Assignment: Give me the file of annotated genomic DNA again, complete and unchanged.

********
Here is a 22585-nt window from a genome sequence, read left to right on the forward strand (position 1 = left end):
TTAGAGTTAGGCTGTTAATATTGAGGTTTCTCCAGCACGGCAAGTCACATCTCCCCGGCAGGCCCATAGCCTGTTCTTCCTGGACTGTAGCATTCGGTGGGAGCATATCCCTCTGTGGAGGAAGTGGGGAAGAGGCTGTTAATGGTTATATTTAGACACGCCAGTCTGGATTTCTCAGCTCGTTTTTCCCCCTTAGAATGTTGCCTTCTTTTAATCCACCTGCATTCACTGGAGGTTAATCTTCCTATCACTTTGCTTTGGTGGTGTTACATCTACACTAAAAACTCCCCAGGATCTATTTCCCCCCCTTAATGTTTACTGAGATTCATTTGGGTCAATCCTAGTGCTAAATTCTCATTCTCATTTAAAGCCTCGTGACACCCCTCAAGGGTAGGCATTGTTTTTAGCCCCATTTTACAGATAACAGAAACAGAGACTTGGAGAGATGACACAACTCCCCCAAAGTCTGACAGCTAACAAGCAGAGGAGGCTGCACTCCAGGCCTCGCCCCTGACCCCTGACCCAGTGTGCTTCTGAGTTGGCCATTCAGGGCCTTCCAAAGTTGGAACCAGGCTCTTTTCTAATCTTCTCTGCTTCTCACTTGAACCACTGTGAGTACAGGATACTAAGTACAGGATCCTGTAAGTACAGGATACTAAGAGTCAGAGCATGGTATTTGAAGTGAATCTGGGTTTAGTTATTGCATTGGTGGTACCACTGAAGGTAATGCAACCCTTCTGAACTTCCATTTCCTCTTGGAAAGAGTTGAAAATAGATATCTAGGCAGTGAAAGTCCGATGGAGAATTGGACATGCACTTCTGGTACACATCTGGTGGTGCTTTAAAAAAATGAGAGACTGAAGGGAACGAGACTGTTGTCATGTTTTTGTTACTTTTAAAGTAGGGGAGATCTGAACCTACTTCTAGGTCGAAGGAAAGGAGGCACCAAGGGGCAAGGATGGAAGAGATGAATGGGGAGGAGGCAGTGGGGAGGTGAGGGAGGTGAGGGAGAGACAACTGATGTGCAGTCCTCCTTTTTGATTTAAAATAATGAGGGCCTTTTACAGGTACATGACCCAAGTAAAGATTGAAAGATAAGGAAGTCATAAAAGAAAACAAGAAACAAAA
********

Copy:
Here is a 22585-nt window from a genome sequence, read left to right on the forward strand (position 1 = left end):
TTAGAGTTAGGCTGTTAATATTGAGGTTTCTCCAGCACGGCAAGTCACATCTCCCCGGCAGGCCCATAGCCTGTTCTTCCTGGACTGTAGCATTCGGTGGGAGCATATCCCTCTGTGGAGGAAGTGGGGAAGAGGCTGTTAATGGTTATATTTAGACACGCCAGTCTGGATTTCTCAGCTCGTTTTTCCCCCTTAGAATGTTGCCTTCTTTTAATCCACCTGCATTCACTGGAGGTTAATCTTCCTATCACTTTGCTTTGGTGGTGTTACATCTACACTAAAAACTCCCCAGGATCTATTTCCCCCCCTTAATGTTTACTGAGATTCATTTGGGTCAATCCTAGTGCTAAATTCTCATTCTCATTTAAAGCCTCGTGACACCCCTCAAGGGTAGGCATTGTTTTTAGCCCCATTTTACAGATAACAGAAACAGAGACTTGGAGAGATGACACAACTCCCCCAAAGTCTGACAGCTAACAAGCAGAGGAGGCTGCACTCCAGGCCTCGCCCCTGACCCCTGACCCAGTGTGCTTCTGAGTTGGCCATTCAGGGCCTTCCAAAGTTGGAACCAGGCTCTTTTCTAATCTTCTCTGCTTCTCACTTGAACCACTGTGAGTACAGGATACTAAGTACAGGATCCTGTAAGTACAGGATACTAAGAGTCAGAGCATGGTATTTGAAGTGAATCTGGGTTTAGTTATTGCATTGGTGGTACCACTGAAGGTAATGCAACCCTTCTGAACTTCCATTTCCTCTTGGAAAGAGTTGAAAATAGATATCTAGGCAGTGAAAGTCCGATGGAGAATTGGACATGCACTTCTGGTACACATCTGGTGGTGCTTTAAAAAAATGAGAGACTGAAGGGAACGAGACTGTTGTCATGTTTTTGTTACTTTTAAAGTAGGGGAGATCTGAACCTACTTCTAGGTCGAAGGAAAGGAGGCACCAAGGGGCAAGGATGGAAGAGATGAATGGGGAGGAGGCAGTGGGGAGGTGAGGGAGGTGAGGGAGAGACAACTGATGTGCAGTCCTCCTTTTTGATTTAAAATAATGAGGGCCTTTTACAGGTACATGACCCAAGTAAAGATTGAAAGATAAGGAAGTCATAAAAGAAAACAAGAAACAAAA